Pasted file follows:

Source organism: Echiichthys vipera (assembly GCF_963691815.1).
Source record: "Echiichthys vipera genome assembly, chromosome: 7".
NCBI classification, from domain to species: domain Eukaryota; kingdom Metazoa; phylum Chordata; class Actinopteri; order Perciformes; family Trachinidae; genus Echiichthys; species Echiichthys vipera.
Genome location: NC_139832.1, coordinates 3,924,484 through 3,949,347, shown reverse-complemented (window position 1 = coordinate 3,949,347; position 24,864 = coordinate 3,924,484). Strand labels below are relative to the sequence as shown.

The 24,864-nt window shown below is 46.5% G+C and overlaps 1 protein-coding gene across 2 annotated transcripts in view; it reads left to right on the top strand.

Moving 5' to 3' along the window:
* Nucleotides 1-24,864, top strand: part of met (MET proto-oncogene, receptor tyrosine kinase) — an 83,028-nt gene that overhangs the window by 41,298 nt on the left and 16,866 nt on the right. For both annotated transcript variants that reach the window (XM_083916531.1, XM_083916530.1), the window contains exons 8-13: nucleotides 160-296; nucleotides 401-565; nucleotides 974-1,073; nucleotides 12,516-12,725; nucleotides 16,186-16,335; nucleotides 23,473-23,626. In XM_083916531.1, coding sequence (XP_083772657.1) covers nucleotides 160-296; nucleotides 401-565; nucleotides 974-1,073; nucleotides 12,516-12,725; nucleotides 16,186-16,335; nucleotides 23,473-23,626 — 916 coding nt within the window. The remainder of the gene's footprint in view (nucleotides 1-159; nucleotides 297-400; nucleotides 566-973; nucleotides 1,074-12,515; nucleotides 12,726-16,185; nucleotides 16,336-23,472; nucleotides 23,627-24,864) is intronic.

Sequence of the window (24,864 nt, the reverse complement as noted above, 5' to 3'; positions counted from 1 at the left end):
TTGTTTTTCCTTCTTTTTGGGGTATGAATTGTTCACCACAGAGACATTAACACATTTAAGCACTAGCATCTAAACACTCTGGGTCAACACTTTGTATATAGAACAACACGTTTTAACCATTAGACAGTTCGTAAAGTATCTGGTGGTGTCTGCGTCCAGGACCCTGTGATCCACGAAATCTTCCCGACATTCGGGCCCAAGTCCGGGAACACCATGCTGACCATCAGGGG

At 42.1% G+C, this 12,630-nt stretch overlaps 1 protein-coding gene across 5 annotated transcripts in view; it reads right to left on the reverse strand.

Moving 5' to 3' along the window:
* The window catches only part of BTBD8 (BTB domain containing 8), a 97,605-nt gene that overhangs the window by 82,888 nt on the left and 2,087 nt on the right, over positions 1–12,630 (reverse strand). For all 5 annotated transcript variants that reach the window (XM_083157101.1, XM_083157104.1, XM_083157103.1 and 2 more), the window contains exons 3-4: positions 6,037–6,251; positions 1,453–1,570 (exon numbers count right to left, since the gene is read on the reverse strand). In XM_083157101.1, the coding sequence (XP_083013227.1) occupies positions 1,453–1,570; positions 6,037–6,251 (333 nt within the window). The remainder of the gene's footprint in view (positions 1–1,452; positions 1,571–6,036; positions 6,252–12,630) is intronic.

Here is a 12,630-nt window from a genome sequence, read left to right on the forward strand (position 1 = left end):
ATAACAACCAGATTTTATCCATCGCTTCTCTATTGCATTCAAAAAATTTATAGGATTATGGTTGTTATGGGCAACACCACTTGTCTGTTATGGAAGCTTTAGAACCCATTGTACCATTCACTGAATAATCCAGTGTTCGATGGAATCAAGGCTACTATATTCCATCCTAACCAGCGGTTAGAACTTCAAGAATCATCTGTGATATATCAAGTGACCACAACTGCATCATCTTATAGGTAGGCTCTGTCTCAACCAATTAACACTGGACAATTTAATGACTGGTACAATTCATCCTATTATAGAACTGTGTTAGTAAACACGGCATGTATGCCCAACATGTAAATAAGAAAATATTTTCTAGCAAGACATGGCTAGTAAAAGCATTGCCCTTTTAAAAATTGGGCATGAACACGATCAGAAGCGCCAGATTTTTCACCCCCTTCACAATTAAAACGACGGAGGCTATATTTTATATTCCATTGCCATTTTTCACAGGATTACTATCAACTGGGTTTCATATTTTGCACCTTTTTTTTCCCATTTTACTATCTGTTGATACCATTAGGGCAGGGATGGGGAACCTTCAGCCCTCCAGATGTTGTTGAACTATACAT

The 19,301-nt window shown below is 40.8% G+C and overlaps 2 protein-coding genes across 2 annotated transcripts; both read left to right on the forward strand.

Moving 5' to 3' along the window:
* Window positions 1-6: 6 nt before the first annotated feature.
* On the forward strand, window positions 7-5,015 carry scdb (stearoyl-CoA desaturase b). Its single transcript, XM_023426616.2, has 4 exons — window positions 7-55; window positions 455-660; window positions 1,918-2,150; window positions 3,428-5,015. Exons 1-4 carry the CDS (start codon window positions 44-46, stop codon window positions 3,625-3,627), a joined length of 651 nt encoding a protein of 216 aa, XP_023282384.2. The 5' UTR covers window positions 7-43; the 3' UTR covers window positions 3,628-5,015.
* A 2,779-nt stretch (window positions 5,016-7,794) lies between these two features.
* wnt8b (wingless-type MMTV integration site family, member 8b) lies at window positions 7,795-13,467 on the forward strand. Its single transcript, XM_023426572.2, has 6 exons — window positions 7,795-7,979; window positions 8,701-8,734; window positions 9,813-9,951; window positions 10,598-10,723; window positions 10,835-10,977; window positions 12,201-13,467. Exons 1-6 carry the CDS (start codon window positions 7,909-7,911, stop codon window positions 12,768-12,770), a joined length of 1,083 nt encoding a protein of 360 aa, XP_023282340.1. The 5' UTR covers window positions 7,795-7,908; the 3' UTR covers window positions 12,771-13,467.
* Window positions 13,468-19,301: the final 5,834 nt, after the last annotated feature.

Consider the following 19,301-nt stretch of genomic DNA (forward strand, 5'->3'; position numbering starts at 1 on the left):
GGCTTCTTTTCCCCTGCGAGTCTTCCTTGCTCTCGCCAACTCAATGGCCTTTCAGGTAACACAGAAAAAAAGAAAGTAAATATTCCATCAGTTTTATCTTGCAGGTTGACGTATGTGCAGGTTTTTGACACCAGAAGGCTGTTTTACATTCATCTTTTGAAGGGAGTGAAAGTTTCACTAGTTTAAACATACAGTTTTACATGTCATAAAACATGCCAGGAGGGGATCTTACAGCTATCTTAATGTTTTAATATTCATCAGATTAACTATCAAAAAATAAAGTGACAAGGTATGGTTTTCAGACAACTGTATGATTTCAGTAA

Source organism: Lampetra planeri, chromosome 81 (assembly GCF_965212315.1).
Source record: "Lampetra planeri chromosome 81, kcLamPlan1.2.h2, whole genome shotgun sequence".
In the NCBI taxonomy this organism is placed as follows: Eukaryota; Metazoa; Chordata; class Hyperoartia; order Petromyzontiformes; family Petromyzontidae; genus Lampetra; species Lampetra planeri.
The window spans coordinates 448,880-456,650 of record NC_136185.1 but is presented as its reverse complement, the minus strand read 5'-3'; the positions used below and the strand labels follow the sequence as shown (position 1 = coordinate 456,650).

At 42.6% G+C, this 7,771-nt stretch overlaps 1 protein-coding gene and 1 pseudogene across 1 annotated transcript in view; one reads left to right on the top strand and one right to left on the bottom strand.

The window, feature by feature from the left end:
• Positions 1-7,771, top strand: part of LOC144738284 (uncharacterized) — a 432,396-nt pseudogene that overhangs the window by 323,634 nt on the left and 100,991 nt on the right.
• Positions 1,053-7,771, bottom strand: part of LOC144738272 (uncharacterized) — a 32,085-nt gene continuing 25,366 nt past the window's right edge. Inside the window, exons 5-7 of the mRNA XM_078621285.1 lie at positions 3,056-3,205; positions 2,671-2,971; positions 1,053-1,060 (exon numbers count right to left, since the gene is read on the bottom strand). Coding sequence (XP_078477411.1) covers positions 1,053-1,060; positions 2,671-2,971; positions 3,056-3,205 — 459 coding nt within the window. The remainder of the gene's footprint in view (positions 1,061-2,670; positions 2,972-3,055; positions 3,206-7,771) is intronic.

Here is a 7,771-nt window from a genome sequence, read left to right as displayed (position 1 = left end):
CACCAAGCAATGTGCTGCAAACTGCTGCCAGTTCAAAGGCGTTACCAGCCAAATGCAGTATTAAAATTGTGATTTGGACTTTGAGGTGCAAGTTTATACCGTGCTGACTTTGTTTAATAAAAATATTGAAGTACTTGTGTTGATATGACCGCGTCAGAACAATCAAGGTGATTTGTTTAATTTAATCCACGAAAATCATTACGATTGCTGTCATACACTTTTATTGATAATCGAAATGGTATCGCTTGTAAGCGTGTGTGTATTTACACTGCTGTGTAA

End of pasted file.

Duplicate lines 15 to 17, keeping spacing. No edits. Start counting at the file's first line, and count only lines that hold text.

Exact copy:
The 19,301-nt window shown below is 40.8% G+C and overlaps 2 protein-coding genes across 2 annotated transcripts; both read left to right on the forward strand.

Moving 5' to 3' along the window:
* Window positions 1-6: 6 nt before the first annotated feature.